Here’s something that my colleague John Jenkins wrote: If you’re looking for a primer on how not to implement disclosure controls & procedures surrounding the disclosure of executive perks and stock pledges, be sure to check out this settled enforcement proceeding that the SEC recently announced. This excerpt from the SEC’s press release summarizes the proceeding:
The Securities and Exchange Commission today announced that Texas-based oilfield services company ProPetro Holding Corp. and its founder and former CEO Dale Redman have agreed to settle charges that they failed to properly disclose some of Redman’s executive perks and two stock pledges.
The SEC’s order finds that Redman caused ProPetro to incur $380,594 worth of personal and travel expenses unrelated to the performance of his duties as CEO. He also failed to disclose to company personnel that he had pledged all of his ProPetro stock in two private real estate transactions. During the same period, ProPetro failed to properly disclose $47,591 in additional, authorized perks it paid to Redman. As a result of these failures, the company issued public filings that included material misstatements regarding executive perks and stock ownership, and failed to accurately record Redman’s perks in its books and records.
While the defendants neither admitted nor denied the allegations made by the SEC, they consented to a C&D and the former CEO agreed to pay a $195,046 penalty. But in order to understand the alleged shortcomings in the company’s disclosure controls & procedures surrounding perks and pledges, you need to check out what the SEC claimed in its Order Instituting Proceedings. Highlights include:
- The CEO had a 50% ownership interest in a company that owned an airplane that he used for business travel. It sent invoices to the company for his flights, which the CEO initialed for approval and passed on to the accounts payable supervisor in the same manner as all other vendor invoices.
- Despite a policy prohibiting personal use of company credit cards, the CEO and his family made over $125,000 of personal charges that were not reimbursed and were not disclosed in the company’s proxy statement.
- The CEO pledged stock without obtaining prior board authorization, and subsequently obtained board approval of a negative pledge arrangement with another bank that prohibited him from disposing of the stock. He did not inform the board of the earlier pledge, nor did the company disclose either pledge in its proxy statements for several years.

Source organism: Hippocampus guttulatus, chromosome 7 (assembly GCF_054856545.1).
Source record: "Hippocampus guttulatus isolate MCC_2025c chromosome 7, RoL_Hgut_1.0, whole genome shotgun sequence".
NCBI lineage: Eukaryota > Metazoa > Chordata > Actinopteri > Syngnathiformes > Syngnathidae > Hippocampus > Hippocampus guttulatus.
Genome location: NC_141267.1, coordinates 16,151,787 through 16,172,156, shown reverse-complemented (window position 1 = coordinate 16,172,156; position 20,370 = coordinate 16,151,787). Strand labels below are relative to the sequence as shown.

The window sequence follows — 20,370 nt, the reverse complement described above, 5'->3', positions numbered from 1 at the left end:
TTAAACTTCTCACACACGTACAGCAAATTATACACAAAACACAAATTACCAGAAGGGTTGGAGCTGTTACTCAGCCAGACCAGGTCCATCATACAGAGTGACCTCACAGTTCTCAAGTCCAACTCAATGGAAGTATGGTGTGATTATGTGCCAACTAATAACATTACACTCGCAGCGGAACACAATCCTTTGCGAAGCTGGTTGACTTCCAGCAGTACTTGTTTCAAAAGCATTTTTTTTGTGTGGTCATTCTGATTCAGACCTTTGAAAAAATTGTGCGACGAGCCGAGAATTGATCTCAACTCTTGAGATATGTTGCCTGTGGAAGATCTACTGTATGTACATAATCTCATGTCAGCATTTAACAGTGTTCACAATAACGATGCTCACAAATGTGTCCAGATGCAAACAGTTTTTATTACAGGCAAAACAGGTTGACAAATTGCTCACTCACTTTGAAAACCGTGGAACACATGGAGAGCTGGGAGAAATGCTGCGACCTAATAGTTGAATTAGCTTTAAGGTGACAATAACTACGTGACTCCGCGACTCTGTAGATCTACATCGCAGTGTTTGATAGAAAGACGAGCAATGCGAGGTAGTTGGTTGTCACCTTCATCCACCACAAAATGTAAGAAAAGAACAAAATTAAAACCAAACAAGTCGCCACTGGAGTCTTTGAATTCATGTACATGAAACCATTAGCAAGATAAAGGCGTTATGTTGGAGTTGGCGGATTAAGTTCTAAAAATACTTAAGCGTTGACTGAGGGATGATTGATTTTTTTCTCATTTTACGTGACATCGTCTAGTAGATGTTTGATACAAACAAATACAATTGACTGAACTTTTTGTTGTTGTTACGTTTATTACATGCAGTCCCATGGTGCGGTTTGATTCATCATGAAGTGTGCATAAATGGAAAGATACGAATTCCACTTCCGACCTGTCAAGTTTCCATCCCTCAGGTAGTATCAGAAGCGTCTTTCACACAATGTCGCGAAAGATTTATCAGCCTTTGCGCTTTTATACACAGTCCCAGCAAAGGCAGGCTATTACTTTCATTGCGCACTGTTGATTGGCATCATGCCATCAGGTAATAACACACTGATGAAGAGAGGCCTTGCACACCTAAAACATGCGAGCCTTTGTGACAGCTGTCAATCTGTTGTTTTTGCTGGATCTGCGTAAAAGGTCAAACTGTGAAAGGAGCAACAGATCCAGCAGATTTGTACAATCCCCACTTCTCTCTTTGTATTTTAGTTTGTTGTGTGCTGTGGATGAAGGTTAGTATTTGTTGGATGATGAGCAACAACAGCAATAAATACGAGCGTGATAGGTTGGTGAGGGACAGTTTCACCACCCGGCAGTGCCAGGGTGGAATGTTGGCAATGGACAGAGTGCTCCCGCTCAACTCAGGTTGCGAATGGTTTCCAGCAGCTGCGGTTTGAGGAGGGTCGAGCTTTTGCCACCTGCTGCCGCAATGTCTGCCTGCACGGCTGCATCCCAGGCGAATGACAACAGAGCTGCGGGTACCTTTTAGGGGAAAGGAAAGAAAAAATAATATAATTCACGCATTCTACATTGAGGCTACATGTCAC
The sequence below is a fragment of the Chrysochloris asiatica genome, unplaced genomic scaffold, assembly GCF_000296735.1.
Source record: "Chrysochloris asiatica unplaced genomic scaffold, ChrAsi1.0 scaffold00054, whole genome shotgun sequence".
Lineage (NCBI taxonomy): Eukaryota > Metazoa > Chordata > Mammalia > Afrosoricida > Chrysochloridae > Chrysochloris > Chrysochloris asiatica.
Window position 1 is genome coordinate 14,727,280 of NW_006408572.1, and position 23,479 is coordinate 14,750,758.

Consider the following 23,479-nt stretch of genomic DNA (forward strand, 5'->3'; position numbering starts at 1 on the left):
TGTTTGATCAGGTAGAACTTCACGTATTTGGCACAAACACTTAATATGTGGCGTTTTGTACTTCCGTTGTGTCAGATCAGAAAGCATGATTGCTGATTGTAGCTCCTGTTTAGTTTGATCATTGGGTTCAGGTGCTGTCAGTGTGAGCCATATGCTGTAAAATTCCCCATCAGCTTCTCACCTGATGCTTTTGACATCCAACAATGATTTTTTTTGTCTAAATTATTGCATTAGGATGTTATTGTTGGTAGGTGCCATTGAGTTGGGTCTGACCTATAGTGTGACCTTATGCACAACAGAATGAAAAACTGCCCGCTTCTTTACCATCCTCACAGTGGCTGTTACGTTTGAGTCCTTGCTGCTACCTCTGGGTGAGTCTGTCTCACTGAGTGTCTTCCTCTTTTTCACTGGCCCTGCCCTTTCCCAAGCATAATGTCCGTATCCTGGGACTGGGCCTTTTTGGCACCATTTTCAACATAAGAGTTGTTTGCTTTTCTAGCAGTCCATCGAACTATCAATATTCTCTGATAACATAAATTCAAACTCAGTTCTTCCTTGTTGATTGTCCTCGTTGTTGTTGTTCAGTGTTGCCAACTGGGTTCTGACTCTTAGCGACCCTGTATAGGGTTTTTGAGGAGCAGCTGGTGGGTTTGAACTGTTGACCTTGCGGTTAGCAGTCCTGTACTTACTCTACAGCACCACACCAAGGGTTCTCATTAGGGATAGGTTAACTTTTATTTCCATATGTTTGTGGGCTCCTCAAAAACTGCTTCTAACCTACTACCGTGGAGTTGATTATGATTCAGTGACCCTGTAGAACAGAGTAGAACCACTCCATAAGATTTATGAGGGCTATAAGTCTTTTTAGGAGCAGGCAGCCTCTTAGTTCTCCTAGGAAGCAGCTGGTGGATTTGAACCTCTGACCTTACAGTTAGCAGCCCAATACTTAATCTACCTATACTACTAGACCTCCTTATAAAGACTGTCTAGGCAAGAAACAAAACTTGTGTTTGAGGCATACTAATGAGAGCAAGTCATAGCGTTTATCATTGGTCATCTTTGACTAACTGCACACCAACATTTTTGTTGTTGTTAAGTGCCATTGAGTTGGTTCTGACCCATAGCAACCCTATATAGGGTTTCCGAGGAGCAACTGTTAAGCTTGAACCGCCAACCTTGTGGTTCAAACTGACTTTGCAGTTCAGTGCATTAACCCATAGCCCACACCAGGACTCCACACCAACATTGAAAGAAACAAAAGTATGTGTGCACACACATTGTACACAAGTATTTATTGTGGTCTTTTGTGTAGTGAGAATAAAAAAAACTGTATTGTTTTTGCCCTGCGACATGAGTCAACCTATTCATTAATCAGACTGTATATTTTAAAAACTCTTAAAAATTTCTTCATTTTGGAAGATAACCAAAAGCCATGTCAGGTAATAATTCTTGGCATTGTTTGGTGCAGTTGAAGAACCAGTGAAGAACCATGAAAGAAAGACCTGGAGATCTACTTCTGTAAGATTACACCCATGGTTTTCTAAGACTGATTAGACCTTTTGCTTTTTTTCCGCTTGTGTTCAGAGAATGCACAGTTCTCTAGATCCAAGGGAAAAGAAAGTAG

How did all of this (and more) get missed? Part of the answer appears to be a lax approach to handling D&O questionnaires. Here are paragraphs 24 & 25 from the SEC’s Order:
24. On January 27, 2017, approximately one week after the close on the loan for his first ranch with its associated stock pledge, Redman completed his “D&O Questionnaire” for the disclosures in the company’s Form S-1 Registration Statement. Redman completed and signed the 2017 D&O Questionnaire, but left the line item for pledged shares blank. In 2018, Redman did not complete a D&O Questionnaire at all. On January 21, 2019, Redman completed the D&O Questionnaire but did not submit Schedule B, “Security Ownership and Recent Transactions in Company Securities,” which should have described his ProPetro equity ownership including his stock pledges.
25. Redman also did not identify in his D&O Questionnaires any of his personal trips on the Aviation Co. Learjet, the personal charges he made on the corporate credit card, or the additional perquisites authorized by the company. In his 2017 D&O Questionnaire, Redman included some perquisites for his company car, but failed to include any of the additional perquisites detailed above. In 2018, Redman failed to complete a D&O Questionnaire. On January 21, 2019, although Redman included some perquisites in his D&O Questionnaire, he did not disclose the personal air travel, any of the personal credit card charges reimbursed by the company that year or the various previously authorized perquisites detailed above.
The good news for the company was that the SEC lauded its cooperation. The bad news for the company’s executives was that in order to get that pat on the back, the board replaced them with an entirely new management team.